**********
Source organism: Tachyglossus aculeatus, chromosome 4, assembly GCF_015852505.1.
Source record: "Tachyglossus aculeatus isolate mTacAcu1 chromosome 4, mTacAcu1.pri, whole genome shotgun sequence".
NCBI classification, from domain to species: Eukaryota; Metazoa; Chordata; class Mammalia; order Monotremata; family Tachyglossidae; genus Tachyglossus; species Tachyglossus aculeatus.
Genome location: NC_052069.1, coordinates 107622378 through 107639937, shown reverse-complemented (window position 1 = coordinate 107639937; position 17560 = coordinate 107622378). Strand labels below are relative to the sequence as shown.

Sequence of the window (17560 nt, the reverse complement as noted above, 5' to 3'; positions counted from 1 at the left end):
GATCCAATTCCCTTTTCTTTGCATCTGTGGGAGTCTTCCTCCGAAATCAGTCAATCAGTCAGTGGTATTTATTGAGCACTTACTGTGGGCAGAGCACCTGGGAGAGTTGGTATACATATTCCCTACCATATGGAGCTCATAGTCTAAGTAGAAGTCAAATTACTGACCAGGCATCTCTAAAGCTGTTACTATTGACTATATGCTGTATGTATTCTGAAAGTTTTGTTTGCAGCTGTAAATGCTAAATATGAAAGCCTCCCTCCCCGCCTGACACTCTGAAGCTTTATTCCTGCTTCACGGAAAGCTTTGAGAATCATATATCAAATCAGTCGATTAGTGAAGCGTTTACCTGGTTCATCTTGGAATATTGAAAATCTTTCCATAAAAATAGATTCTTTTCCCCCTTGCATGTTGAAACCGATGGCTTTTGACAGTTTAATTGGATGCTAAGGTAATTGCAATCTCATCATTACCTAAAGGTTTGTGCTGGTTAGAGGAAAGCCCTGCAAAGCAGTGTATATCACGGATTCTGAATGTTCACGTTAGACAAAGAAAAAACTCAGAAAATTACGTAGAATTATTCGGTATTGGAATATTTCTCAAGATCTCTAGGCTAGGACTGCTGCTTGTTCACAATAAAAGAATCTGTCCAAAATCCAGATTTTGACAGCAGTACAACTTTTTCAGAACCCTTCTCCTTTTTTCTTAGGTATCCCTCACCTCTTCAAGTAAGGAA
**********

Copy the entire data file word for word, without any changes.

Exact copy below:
Source organism: Tachyglossus aculeatus, chromosome 4, assembly GCF_015852505.1.
Source record: "Tachyglossus aculeatus isolate mTacAcu1 chromosome 4, mTacAcu1.pri, whole genome shotgun sequence".
NCBI classification, from domain to species: Eukaryota; Metazoa; Chordata; class Mammalia; order Monotremata; family Tachyglossidae; genus Tachyglossus; species Tachyglossus aculeatus.
Genome location: NC_052069.1, coordinates 107622378 through 107639937, shown reverse-complemented (window position 1 = coordinate 107639937; position 17560 = coordinate 107622378). Strand labels below are relative to the sequence as shown.

Sequence of the window (17560 nt, the reverse complement as noted above, 5' to 3'; positions counted from 1 at the left end):
GATCCAATTCCCTTTTCTTTGCATCTGTGGGAGTCTTCCTCCGAAATCAGTCAATCAGTCAGTGGTATTTATTGAGCACTTACTGTGGGCAGAGCACCTGGGAGAGTTGGTATACATATTCCCTACCATATGGAGCTCATAGTCTAAGTAGAAGTCAAATTACTGACCAGGCATCTCTAAAGCTGTTACTATTGACTATATGCTGTATGTATTCTGAAAGTTTTGTTTGCAGCTGTAAATGCTAAATATGAAAGCCTCCCTCCCCGCCTGACACTCTGAAGCTTTATTCCTGCTTCACGGAAAGCTTTGAGAATCATATATCAAATCAGTCGATTAGTGAAGCGTTTACCTGGTTCATCTTGGAATATTGAAAATCTTTCCATAAAAATAGATTCTTTTCCCCCTTGCATGTTGAAACCGATGGCTTTTGACAGTTTAATTGGATGCTAAGGTAATTGCAATCTCATCATTACCTAAAGGTTTGTGCTGGTTAGAGGAAAGCCCTGCAAAGCAGTGTATATCACGGATTCTGAATGTTCACGTTAGACAAAGAAAAAACTCAGAAAATTACGTAGAATTATTCGGTATTGGAATATTTCTCAAGATCTCTAGGCTAGGACTGCTGCTTGTTCACAATAAAAGAATCTGTCCAAAATCCAGATTTTGACAGCAGTACAACTTTTTCAGAACCCTTCTCCTTTTTTCTTAGGTATCCCTCACCTCTTCAAGTAAGGAA